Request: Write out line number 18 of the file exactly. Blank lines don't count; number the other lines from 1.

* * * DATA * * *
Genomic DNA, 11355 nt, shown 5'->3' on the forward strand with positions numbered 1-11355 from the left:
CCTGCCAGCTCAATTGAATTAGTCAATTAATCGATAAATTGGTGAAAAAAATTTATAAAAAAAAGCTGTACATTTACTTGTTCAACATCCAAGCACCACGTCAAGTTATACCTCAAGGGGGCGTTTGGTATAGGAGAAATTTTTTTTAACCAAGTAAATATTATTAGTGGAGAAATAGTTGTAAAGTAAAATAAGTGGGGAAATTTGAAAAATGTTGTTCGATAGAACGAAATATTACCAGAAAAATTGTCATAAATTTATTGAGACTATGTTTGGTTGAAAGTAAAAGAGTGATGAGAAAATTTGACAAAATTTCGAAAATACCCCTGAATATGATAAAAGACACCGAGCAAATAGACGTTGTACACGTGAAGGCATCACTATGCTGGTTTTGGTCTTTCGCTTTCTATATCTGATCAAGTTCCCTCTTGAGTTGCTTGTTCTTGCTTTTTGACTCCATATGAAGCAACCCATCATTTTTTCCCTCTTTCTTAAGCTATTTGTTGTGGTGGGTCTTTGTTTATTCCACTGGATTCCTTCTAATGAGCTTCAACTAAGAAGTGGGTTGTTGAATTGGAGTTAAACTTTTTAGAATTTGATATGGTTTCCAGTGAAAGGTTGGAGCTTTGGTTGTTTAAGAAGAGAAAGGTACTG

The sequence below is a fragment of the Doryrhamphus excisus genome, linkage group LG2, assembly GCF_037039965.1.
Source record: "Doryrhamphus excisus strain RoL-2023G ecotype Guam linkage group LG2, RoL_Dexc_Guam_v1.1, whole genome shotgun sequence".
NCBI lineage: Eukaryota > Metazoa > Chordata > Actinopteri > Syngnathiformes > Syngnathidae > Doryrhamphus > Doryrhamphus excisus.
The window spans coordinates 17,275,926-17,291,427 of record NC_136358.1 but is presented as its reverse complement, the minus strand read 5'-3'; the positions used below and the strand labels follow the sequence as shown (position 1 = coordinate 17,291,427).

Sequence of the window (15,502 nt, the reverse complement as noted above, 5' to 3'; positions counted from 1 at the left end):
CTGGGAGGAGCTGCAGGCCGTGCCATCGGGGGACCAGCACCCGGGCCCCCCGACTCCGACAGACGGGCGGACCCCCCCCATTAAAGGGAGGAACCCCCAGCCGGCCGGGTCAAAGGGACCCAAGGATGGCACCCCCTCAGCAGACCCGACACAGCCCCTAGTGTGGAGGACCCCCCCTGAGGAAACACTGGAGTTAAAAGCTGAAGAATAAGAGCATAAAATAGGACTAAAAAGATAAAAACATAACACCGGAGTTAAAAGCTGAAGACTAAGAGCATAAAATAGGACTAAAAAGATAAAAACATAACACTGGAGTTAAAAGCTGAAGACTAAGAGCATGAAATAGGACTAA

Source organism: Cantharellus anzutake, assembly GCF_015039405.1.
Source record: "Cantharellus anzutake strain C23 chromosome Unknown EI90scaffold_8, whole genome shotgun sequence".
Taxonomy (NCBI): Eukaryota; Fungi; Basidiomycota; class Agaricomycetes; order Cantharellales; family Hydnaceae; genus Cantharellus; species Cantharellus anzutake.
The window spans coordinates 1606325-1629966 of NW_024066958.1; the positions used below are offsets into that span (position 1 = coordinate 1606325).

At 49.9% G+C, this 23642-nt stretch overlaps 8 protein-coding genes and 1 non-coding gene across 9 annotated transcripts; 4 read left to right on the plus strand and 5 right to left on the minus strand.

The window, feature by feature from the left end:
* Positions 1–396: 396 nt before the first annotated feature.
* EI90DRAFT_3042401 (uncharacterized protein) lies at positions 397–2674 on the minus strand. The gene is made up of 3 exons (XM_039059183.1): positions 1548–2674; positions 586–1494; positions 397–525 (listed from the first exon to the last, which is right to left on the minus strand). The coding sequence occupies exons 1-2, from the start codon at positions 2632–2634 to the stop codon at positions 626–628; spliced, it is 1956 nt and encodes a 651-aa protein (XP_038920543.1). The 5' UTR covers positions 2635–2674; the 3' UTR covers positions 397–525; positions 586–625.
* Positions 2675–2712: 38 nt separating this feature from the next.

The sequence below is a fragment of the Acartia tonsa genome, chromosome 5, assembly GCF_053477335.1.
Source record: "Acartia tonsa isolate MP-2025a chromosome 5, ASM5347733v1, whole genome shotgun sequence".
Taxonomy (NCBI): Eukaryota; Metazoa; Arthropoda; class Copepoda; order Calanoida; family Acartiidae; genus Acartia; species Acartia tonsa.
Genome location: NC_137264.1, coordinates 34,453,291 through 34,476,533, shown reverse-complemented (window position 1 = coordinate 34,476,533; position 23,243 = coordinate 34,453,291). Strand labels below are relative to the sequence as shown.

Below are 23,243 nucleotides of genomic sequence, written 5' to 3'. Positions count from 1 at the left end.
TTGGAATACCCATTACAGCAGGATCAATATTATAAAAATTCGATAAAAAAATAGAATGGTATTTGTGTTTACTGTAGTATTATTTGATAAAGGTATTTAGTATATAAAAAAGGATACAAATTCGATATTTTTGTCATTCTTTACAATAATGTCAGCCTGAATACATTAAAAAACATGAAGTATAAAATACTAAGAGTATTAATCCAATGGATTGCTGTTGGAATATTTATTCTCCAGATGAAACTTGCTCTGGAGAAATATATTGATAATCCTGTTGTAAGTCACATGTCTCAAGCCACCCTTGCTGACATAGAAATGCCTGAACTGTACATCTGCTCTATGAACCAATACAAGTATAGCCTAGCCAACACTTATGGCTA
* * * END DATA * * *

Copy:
The sequence below is a fragment of the Acartia tonsa genome, chromosome 5, assembly GCF_053477335.1.